Volume 2 Number 1     Volume 2 Number 1




Men of the Dark Comet - Festus Pragnell

The premise is that the orbit of a transient body (a dark comet) intersects our own solar system, and in so doing "altered the whole destiny of Earth, of Mars, and of every living race." [This curious 1930's premise parallels, though accidentally, the theory of Zachariah Stitchin, who suggested that ancient astronauts were responsible for engineering the races of Earth, and that they originated from a world which had a large orbit that intersects Earth's orbit every 3,600 years.]

(On the Cover) - The Cover of This Issue

[This is not a story but an article on the Cover image which shows a space station that first appeared in the Aug 1929 issue of Science Wonder Stories. It was the first time that a science fiction magazine depicted a space station. It is significant nowadays for the commonplace reality of our current International Space Station, the 11th one ever launched.]

The Elixir - Laurence Manning

The 5th and final episode in the story of a man who journeyed through time by means of suspended animation, to finally reach 25,000 A.D. He awakens to discover that in this new age, man has finally conquered immortality.

Why Bother With Criticism (editorial) - Robert A.W. Lowndes

The current subject for the editor to discuss with the readers of this issue.

Away From the Daily Grind - Gerald W. Page

A man wishes to disappear completely, since he his not happy with his current existence, from his wife to his co-workers. His desire to begin a new life is to be satisfied by a secret company, but we are left anticipating his ultimate destiny, which is resolved in a manner reminiscent of the 1950s Twilight Zone television series.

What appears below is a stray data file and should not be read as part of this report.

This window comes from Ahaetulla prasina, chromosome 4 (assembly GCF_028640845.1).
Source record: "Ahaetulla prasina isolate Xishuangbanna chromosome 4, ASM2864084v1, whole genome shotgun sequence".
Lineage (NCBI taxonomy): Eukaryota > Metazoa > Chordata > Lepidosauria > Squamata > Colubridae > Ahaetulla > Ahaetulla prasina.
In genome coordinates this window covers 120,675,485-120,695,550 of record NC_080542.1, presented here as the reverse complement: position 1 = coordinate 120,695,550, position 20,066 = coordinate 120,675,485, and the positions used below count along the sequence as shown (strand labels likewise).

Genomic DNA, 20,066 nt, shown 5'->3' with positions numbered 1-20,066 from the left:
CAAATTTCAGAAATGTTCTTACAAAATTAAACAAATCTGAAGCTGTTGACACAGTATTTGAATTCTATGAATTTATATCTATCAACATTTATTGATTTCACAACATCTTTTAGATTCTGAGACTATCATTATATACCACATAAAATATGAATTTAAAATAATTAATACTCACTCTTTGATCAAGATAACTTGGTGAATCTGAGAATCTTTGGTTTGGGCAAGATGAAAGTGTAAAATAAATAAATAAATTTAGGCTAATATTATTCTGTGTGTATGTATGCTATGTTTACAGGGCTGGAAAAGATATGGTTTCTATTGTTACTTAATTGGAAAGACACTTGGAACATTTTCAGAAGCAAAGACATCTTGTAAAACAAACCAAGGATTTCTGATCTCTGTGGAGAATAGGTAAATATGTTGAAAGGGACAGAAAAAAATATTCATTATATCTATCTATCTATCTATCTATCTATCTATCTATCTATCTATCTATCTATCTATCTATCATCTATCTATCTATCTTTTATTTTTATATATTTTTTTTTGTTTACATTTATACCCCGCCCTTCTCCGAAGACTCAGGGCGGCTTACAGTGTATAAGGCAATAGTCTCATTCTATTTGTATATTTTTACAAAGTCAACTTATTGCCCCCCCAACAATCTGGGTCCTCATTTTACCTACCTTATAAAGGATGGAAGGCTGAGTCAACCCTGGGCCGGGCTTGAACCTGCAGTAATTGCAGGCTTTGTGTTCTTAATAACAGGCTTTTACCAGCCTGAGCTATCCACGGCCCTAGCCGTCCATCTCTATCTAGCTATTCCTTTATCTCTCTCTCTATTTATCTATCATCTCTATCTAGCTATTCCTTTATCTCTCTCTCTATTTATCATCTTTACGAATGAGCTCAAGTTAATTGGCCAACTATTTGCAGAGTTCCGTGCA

The Fires Die Down - Robert Silverberg

It was a new and livable planet, ready for colonization, so the wattle-necked aliens prepared to settle here, and were greeted warmly and unexpectedly, by distant-future inhabitants of Earth. The only problem was that the Earthmen left their new visitors with a casual but dire prediction of their own future destiny.

Not By Its Cover - Philip K. Dick

The publishing house encountered an unexpected error in the most recent print-run. The error appeared to have come from the cover itself, a valuable item called wub-fur which originates from the Martian wub creature. Since the cover adjusts the contents of every edition for which it is chosen, in a manner demonstrating intelligent design, some choose to experiment with the material on more significant books and other items.





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